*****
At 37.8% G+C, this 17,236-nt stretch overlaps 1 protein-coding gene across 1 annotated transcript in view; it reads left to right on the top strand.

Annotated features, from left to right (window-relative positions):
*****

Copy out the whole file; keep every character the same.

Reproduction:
At 37.8% G+C, this 17,236-nt stretch overlaps 1 protein-coding gene across 1 annotated transcript in view; it reads left to right on the top strand.

Annotated features, from left to right (window-relative positions):